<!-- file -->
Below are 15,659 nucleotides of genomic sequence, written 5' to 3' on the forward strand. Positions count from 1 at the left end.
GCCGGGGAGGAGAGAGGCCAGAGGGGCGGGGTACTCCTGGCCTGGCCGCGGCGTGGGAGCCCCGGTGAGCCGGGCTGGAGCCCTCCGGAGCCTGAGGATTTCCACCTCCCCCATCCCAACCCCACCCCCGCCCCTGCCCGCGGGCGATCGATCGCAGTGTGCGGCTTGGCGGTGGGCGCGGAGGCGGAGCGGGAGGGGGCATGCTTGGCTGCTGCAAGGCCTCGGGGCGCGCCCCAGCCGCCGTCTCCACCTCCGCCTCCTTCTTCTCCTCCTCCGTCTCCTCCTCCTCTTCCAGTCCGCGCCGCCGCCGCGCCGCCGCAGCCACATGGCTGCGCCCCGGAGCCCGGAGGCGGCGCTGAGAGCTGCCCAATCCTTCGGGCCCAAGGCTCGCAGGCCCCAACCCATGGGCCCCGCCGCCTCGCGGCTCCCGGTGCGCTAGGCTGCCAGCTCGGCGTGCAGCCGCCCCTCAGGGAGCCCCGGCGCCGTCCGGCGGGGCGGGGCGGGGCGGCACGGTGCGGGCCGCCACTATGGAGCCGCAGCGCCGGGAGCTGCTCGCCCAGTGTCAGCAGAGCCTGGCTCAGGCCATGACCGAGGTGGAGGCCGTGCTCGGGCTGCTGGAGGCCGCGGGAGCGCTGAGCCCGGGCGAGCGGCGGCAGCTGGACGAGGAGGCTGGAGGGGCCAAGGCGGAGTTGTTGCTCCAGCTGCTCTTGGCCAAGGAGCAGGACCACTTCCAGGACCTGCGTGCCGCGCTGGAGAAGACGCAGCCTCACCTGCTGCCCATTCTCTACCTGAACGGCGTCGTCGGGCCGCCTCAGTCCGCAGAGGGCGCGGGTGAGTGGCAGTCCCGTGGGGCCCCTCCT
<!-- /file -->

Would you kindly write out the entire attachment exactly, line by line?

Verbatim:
Below are 15,659 nucleotides of genomic sequence, written 5' to 3' on the forward strand. Positions count from 1 at the left end.
GCCGGGGAGGAGAGAGGCCAGAGGGGCGGGGTACTCCTGGCCTGGCCGCGGCGTGGGAGCCCCGGTGAGCCGGGCTGGAGCCCTCCGGAGCCTGAGGATTTCCACCTCCCCCATCCCAACCCCACCCCCGCCCCTGCCCGCGGGCGATCGATCGCAGTGTGCGGCTTGGCGGTGGGCGCGGAGGCGGAGCGGGAGGGGGCATGCTTGGCTGCTGCAAGGCCTCGGGGCGCGCCCCAGCCGCCGTCTCCACCTCCGCCTCCTTCTTCTCCTCCTCCGTCTCCTCCTCCTCTTCCAGTCCGCGCCGCCGCCGCGCCGCCGCAGCCACATGGCTGCGCCCCGGAGCCCGGAGGCGGCGCTGAGAGCTGCCCAATCCTTCGGGCCCAAGGCTCGCAGGCCCCAACCCATGGGCCCCGCCGCCTCGCGGCTCCCGGTGCGCTAGGCTGCCAGCTCGGCGTGCAGCCGCCCCTCAGGGAGCCCCGGCGCCGTCCGGCGGGGCGGGGCGGGGCGGCACGGTGCGGGCCGCCACTATGGAGCCGCAGCGCCGGGAGCTGCTCGCCCAGTGTCAGCAGAGCCTGGCTCAGGCCATGACCGAGGTGGAGGCCGTGCTCGGGCTGCTGGAGGCCGCGGGAGCGCTGAGCCCGGGCGAGCGGCGGCAGCTGGACGAGGAGGCTGGAGGGGCCAAGGCGGAGTTGTTGCTCCAGCTGCTCTTGGCCAAGGAGCAGGACCACTTCCAGGACCTGCGTGCCGCGCTGGAGAAGACGCAGCCTCACCTGCTGCCCATTCTCTACCTGAACGGCGTCGTCGGGCCGCCTCAGTCCGCAGAGGGCGCGGGTGAGTGGCAGTCCCGTGGGGCCCCTCCT